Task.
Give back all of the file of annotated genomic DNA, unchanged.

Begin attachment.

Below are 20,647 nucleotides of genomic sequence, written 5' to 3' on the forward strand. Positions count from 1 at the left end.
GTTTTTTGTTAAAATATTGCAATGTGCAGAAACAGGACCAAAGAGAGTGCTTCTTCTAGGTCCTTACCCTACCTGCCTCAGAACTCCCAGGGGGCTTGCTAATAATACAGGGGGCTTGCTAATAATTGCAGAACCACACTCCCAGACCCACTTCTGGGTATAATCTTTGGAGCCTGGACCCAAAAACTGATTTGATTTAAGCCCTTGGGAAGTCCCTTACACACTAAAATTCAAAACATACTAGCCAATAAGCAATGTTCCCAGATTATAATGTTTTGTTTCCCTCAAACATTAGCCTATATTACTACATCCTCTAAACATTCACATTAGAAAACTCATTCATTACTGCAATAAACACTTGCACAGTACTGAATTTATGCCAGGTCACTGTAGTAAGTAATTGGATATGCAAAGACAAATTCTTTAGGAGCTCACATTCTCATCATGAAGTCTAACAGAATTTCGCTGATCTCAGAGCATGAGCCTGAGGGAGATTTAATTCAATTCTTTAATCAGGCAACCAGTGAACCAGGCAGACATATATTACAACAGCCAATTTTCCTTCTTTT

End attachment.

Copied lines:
Below are 20,647 nucleotides of genomic sequence, written 5' to 3' on the forward strand. Positions count from 1 at the left end.
GTTTTTTGTTAAAATATTGCAATGTGCAGAAACAGGACCAAAGAGAGTGCTTCTTCTAGGTCCTTACCCTACCTGCCTCAGAACTCCCAGGGGGCTTGCTAATAATACAGGGGGCTTGCTAATAATTGCAGAACCACACTCCCAGACCCACTTCTGGGTATAATCTTTGGAGCCTGGACCCAAAAACTGATTTGATTTAAGCCCTTGGGAAGTCCCTTACACACTAAAATTCAAAACATACTAGCCAATAAGCAATGTTCCCAGATTATAATGTTTTGTTTCCCTCAAACATTAGCCTATATTACTACATCCTCTAAACATTCACATTAGAAAACTCATTCATTACTGCAATAAACACTTGCACAGTACTGAATTTATGCCAGGTCACTGTAGTAAGTAATTGGATATGCAAAGACAAATTCTTTAGGAGCTCACATTCTCATCATGAAGTCTAACAGAATTTCGCTGATCTCAGAGCATGAGCCTGAGGGAGATTTAATTCAATTCTTTAATCAGGCAACCAGTGAACCAGGCAGACATATATTACAACAGCCAATTTTCCTTCTTTT